Monday, April 10, 2006

Press for the Truth

Guest Blogging: Glenn T. Hubbard

What is my motivation for stepping into the controversy over the Watauga County Sheriff's Office (WCSO)?

It comes down to three things:

1) I'm sick and tired of seeing Watauga County politics manipulated by slanderous whisper campaigns. I've seen some very good, well-intentioned people get hurt just because they had the courage to run for public office. I've also seen important policy initiatives killed through the deliberate spreading of false information.

2) On the other hand, I'm also sick and tired of seeing corruption prevail in local government and politics. I'm proud to have been part of exposing problems with the Watauga Ambulance Service contract in the late '90s, and I think local government needs more of this kind of scrutiny.

3) Perhaps most importantly, I consider myself a media watchdog. I blame the local press -- not for causing the above problems, but for allowing them to fester.

I've been there myself, so I feel qualified to say the following:

News reporters in Watauga County are badly overworked because there are so few of them. As a result, they become journalistically lazy. They only cover the stories that are easy to confirm -- the relatively uncontroversial stories that take very little time to research and for which sources will gladly talk on the record. Unfortunately, these are not the stories through which the press could do the most good. In order to clean up the problem I outlined in point #1, news reporters would have to sort out the facts and report that "despite rumors to the contrary, here is the real story..." But that's not easy for journalists to do given the miniscule amounts of time allotted for the huge numbers of stories they're expected to produce. It's easier just to rewrite press releases on uncontroversial topics and move on.

As for point #2, it takes more than just time for a reporter to expose corruption; it takes courage. This kind of courage is extremely difficult to muster when your boss hangs out at Chamber of Commerce or Kiwanis Club meetings with the very people you're supposed to be investigating. This is a problem in national news and big city news, but it's absolutely stifling in a small town. One car dealership can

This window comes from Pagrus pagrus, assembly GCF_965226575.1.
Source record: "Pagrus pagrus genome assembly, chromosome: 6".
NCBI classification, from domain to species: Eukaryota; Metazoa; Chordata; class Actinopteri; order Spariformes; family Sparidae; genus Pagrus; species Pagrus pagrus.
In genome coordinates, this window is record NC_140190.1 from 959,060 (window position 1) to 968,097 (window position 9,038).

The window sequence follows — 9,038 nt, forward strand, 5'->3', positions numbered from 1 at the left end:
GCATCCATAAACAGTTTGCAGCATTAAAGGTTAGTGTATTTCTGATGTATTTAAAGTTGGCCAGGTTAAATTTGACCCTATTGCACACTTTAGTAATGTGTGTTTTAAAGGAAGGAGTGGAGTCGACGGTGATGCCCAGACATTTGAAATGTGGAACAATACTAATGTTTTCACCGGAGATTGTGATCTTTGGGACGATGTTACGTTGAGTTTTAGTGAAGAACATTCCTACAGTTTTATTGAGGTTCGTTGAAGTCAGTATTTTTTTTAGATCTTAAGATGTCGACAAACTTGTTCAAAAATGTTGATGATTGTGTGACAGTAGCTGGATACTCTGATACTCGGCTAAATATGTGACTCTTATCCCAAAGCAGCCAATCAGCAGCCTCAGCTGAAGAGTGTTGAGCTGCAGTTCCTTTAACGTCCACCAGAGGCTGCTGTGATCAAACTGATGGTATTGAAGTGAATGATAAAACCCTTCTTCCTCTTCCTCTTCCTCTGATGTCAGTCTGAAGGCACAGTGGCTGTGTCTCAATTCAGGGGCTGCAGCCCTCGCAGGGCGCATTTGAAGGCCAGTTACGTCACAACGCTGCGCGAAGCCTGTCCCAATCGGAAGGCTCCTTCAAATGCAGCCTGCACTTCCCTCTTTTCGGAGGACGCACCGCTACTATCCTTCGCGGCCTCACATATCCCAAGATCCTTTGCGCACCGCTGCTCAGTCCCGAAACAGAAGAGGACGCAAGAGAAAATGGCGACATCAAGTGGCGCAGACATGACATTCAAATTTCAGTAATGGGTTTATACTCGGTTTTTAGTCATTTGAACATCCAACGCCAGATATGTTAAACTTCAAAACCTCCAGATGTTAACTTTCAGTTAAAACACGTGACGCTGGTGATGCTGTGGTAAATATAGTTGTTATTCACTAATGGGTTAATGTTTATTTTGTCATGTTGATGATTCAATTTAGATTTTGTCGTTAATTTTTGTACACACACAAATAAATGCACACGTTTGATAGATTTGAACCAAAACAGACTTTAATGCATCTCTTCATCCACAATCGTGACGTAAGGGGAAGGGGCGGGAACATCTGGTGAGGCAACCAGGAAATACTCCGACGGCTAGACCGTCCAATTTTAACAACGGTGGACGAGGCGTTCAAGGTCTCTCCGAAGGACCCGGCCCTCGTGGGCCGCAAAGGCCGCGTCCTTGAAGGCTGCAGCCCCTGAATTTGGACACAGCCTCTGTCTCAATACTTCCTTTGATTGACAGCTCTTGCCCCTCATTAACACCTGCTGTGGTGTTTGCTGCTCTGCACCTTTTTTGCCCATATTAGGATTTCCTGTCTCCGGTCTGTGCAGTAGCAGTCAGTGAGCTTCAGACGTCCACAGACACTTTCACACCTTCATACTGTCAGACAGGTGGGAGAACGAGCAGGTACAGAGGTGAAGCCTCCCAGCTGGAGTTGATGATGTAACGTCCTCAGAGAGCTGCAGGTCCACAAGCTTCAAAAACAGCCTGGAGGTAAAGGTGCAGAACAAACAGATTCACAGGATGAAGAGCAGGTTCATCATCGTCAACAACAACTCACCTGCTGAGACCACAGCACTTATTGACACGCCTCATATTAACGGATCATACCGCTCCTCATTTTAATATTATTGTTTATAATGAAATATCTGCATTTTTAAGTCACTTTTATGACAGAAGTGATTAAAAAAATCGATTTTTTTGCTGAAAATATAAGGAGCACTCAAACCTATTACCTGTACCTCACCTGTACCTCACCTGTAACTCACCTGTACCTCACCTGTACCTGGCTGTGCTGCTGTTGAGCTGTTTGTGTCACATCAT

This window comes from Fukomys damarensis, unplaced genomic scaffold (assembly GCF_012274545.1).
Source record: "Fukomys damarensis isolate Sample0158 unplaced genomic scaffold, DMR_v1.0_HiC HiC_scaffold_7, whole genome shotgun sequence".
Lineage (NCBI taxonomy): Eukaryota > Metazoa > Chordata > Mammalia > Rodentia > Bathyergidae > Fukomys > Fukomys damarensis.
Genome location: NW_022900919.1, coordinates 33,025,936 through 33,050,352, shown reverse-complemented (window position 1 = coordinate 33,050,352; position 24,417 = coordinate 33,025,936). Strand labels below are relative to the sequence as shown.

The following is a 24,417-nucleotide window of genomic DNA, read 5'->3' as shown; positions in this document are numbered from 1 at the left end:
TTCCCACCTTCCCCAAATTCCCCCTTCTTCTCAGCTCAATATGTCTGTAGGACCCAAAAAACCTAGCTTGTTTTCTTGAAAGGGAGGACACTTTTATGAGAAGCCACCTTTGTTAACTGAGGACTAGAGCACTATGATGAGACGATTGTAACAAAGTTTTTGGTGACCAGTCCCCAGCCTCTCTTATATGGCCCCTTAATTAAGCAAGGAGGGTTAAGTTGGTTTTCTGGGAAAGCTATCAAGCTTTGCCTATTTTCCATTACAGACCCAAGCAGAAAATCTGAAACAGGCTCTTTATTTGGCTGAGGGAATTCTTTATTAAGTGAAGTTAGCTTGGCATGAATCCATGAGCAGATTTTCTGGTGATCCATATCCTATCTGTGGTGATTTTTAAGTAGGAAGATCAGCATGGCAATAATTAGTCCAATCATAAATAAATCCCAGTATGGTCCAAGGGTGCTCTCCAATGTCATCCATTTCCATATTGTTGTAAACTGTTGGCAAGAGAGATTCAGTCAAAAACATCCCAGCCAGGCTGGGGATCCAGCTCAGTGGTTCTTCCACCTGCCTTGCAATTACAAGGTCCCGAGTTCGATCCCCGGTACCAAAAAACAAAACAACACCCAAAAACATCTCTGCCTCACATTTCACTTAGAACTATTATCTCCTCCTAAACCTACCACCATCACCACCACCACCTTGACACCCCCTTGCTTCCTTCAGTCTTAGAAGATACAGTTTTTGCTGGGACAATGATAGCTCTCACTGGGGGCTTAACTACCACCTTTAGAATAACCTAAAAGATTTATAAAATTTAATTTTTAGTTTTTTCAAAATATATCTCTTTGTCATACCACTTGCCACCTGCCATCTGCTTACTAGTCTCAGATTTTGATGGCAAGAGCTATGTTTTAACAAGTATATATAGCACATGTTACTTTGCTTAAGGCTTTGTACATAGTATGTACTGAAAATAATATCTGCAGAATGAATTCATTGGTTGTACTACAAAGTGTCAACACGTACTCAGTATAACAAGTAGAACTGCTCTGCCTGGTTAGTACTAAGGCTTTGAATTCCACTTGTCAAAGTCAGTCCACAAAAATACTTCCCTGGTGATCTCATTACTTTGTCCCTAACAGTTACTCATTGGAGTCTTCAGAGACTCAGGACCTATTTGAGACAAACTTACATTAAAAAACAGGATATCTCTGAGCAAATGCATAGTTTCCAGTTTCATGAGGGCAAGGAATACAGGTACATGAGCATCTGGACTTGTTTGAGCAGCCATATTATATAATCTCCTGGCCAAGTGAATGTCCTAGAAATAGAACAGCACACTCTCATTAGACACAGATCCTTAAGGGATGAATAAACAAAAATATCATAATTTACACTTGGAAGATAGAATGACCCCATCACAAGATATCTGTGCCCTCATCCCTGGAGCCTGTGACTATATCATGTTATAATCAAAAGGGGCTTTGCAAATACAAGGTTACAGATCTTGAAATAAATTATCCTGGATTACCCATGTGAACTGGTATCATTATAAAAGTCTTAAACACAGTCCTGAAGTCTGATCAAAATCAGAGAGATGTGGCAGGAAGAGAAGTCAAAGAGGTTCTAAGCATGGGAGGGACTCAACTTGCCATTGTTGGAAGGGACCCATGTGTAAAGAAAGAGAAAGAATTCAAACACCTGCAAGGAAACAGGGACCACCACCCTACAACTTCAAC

easily account for 20 to 30 percent of a media outlet's budget. Hypothetically, if that dealership happens to be owned by the best friend of a corrupt politician, I can guarantee that the corruption will NEVER be exposed by local media. Forget about it.

The point of my crusade is that I think blogs are our best hope, because they don't rely on advertising dollars, and they don't require reporters to fill space with pointless stories that keep them from focusing on more important topics. But the key is, in order to fill a role all too often neglected by traditional media outlets, blogs must achieve a high degree of credibility. Some bloggers, including JW, have already accomplished this to a large extent. Even so, I consider the WCSO controversy an opportunity to experiment with a new level of journalistic blogging in Watauga County. It might not amount to anything, but it'' worth a try.

So, again I ask, if you have solid evidence on either side of the WCSO controversy, please email me -- anonymously if you prefer:

Thank you for reading my rants.

Guest-Blogger Glenn T. Hubbard is an award-winning broadcast journalist who worked most recently at 700 WLW in Cincinnati. He has filed national stories for CBS, ABC, AP and Clear Channel Worldwide radio networks and is currently working on reports for an NPR station in Knoxville, TN. He spent 15 years in local media in Watauga County, including stints as a news anchor/reporter for WATA and WECR. He also has experience as a video producer and an advertising account executive. Glenn is a
second-year Ph.D. student in Journalism and Electronic Media at the University of Tennessee, Knoxville, and he also teaches journalism courses at UT. When in graduate school at ASU and not working in local news media, Glenn was active as a volunteer media consultant for the Watauga County Democratic Party. In 1998, he played a key role in the party's efforts to expose possible corruption involving the Watauga Ambulance Service contract.

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